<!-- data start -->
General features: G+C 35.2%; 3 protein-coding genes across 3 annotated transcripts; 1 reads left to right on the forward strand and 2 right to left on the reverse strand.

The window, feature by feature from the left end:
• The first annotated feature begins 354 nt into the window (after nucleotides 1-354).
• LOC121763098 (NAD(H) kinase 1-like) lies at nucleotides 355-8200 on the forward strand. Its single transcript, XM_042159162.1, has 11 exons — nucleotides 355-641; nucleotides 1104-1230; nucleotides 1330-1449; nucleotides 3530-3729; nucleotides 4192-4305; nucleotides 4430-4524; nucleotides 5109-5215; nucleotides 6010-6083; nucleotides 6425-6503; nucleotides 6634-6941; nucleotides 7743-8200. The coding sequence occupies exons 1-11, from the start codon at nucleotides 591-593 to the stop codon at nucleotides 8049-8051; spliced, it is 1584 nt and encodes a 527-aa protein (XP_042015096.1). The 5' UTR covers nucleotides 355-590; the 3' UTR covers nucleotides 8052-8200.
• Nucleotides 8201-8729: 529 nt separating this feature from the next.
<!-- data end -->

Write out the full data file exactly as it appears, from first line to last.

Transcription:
General features: G+C 35.2%; 3 protein-coding genes across 3 annotated transcripts; 1 reads left to right on the forward strand and 2 right to left on the reverse strand.

The window, feature by feature from the left end:
• The first annotated feature begins 354 nt into the window (after nucleotides 1-354).
• LOC121763098 (NAD(H) kinase 1-like) lies at nucleotides 355-8200 on the forward strand. Its single transcript, XM_042159162.1, has 11 exons — nucleotides 355-641; nucleotides 1104-1230; nucleotides 1330-1449; nucleotides 3530-3729; nucleotides 4192-4305; nucleotides 4430-4524; nucleotides 5109-5215; nucleotides 6010-6083; nucleotides 6425-6503; nucleotides 6634-6941; nucleotides 7743-8200. The coding sequence occupies exons 1-11, from the start codon at nucleotides 591-593 to the stop codon at nucleotides 8049-8051; spliced, it is 1584 nt and encodes a 527-aa protein (XP_042015096.1). The 5' UTR covers nucleotides 355-590; the 3' UTR covers nucleotides 8052-8200.
• Nucleotides 8201-8729: 529 nt separating this feature from the next.